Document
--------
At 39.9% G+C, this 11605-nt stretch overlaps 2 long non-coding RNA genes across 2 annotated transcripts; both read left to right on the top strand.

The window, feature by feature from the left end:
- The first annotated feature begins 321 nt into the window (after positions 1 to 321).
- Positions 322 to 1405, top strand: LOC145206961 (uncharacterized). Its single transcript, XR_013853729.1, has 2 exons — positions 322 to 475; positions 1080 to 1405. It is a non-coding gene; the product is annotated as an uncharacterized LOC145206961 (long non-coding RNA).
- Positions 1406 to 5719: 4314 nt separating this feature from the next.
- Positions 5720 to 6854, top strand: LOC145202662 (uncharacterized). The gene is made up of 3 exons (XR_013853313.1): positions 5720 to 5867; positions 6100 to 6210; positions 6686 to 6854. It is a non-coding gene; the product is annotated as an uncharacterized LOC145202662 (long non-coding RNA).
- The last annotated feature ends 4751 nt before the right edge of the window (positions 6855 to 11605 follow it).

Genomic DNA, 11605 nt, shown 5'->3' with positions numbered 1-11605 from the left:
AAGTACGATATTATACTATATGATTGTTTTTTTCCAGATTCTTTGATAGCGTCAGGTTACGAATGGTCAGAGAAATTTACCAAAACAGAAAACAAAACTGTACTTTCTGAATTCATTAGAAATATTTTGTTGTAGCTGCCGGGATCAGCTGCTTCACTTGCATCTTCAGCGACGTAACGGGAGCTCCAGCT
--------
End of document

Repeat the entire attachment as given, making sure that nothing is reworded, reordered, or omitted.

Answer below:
At 39.9% G+C, this 11605-nt stretch overlaps 2 long non-coding RNA genes across 2 annotated transcripts; both read left to right on the top strand.

The window, feature by feature from the left end:
- The first annotated feature begins 321 nt into the window (after positions 1 to 321).
- Positions 322 to 1405, top strand: LOC145206961 (uncharacterized). Its single transcript, XR_013853729.1, has 2 exons — positions 322 to 475; positions 1080 to 1405. It is a non-coding gene; the product is annotated as an uncharacterized LOC145206961 (long non-coding RNA).
- Positions 1406 to 5719: 4314 nt separating this feature from the next.
- Positions 5720 to 6854, top strand: LOC145202662 (uncharacterized). The gene is made up of 3 exons (XR_013853313.1): positions 5720 to 5867; positions 6100 to 6210; positions 6686 to 6854. It is a non-coding gene; the product is annotated as an uncharacterized LOC145202662 (long non-coding RNA).
- The last annotated feature ends 4751 nt before the right edge of the window (positions 6855 to 11605 follow it).

Genomic DNA, 11605 nt, shown 5'->3' with positions numbered 1-11605 from the left:
AAGTACGATATTATACTATATGATTGTTTTTTTCCAGATTCTTTGATAGCGTCAGGTTACGAATGGTCAGAGAAATTTACCAAAACAGAAAACAAAACTGTACTTTCTGAATTCATTAGAAATATTTTGTTGTAGCTGCCGGGATCAGCTGCTTCACTTGCATCTTCAGCGACGTAACGGGAGCTCCAGCT